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How can investors balance climate change goals with providing growth for retirement income?

With COP26 now over CAMRADATA’s latest whitepaper, Climate Aligned Investing asks what more long-term investors can do to become climate-aligned, given the size and nature of climate change, as well as their fiduciary responsibilities to provide retirement income to beneficiaries.

The whitepaper includes insights from firms including GAM Investments, Sarasin & Partners, Aon, Ario Advisory, Climate Policy Initiative, Coal Pension Trustees and Redington who attended a roundtable hosted by CAMRADATA in November.

The report highlights that the socio-economic shocks caused by COVID-19 has drawn the attention of leaders to restoring economic growth. Annual emissions of carbon dioxide are now higher than for 2015, the year of the historic Paris COP summit. Also China, by far the biggest emitting nation, still relies on coal for two-thirds of its electricity production.

MSCI estimates that within six years, public companies will have exceeded the carbon budget for holding a 1.5-degree temperature rise this century.

Natasha Silva, Managing Director, Client Relations, CAMRADATA said, “The owners and financiers of these companies, pension funds, insurers, foundations and their asset managers have to decide how they influence corporates’ alignment with climate change.

“Following the science, the evidence so far suggests that in aggregate we are failing. Our latest whitepaper explores what long-term investors can do to maximise their contribution to tackling climate change whilst at the same time providing growth.”

The event began with a stark reminder of the gap between current commitments to abating climate change and what humanity has left to do, with a warning that there lacks a sense of urgency. Then followed a discussion on what investors were currently doing to be climate-aligned and the challenges they are facing.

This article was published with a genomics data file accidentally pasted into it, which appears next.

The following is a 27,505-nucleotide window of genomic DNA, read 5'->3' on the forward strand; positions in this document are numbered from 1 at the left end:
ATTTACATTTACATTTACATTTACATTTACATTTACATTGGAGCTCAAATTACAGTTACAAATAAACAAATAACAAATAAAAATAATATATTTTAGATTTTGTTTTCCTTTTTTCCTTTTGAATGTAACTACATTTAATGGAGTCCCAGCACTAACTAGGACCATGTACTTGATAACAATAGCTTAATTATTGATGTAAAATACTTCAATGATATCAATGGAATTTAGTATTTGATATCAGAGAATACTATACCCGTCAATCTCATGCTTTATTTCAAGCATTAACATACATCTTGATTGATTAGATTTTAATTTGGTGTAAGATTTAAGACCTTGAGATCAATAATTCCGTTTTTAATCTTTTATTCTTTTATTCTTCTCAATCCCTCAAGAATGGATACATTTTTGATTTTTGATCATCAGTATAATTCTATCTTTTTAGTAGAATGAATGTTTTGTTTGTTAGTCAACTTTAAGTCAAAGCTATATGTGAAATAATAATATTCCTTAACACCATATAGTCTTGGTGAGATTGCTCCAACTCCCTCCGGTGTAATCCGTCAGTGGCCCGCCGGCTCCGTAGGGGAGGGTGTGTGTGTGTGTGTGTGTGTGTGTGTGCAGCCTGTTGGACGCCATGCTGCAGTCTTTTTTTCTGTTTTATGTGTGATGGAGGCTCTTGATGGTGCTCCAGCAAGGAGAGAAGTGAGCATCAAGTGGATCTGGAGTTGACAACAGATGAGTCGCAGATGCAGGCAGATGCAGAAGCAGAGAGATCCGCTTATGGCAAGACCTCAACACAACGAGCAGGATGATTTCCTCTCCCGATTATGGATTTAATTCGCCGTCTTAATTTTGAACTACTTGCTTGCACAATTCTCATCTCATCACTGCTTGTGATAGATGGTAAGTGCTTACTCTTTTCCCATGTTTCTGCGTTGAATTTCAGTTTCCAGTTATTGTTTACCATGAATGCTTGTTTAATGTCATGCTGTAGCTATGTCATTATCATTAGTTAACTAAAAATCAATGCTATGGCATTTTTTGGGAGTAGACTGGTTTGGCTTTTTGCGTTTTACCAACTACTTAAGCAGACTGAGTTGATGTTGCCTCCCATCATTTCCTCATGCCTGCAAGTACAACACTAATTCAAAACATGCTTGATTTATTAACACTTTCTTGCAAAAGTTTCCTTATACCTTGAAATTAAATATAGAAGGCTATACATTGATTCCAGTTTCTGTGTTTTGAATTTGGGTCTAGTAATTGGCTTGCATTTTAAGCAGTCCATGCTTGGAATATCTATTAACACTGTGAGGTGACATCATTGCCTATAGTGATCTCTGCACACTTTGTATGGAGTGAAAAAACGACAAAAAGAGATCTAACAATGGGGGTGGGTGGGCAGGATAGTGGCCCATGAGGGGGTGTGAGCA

The panel explored how asset managers can thoughtfully align their investments with expected climate change. In the spirit of COP26, the panel was then invited to state the case for one single policy to accelerate mitigation or adaptation.

The final topic was mining. The panel were asked whether those cashflows generated by mining companies meant that pension fund trustees faced tricky decisions about when to include their bond issuance to meet cashflow requirements and when to avoid them because of climate-alignment.

Key takeaway points were:

  • In 2019/2020, $632bn was poured into climate positive investments, according to the Climate Policy Initiative (CPI). This was 10% up on commitments for 2017/18, but worryingly short of the $4.3trn required by 2030 to keep global warming this century to 1.5 degrees.
  • A panellist urged asset owners to avoid fallacious short-term measures such as carbon foot printing when measuring their portfolios’ climate alignment and warned that the Capital Asset Pricing Model, on which asset allocation has long relied, does not account for climate risk.
  • A manager stressed that while some market participants see green bonds as an easy way to be climate aligned, “the incremental impact comes from the issuers.”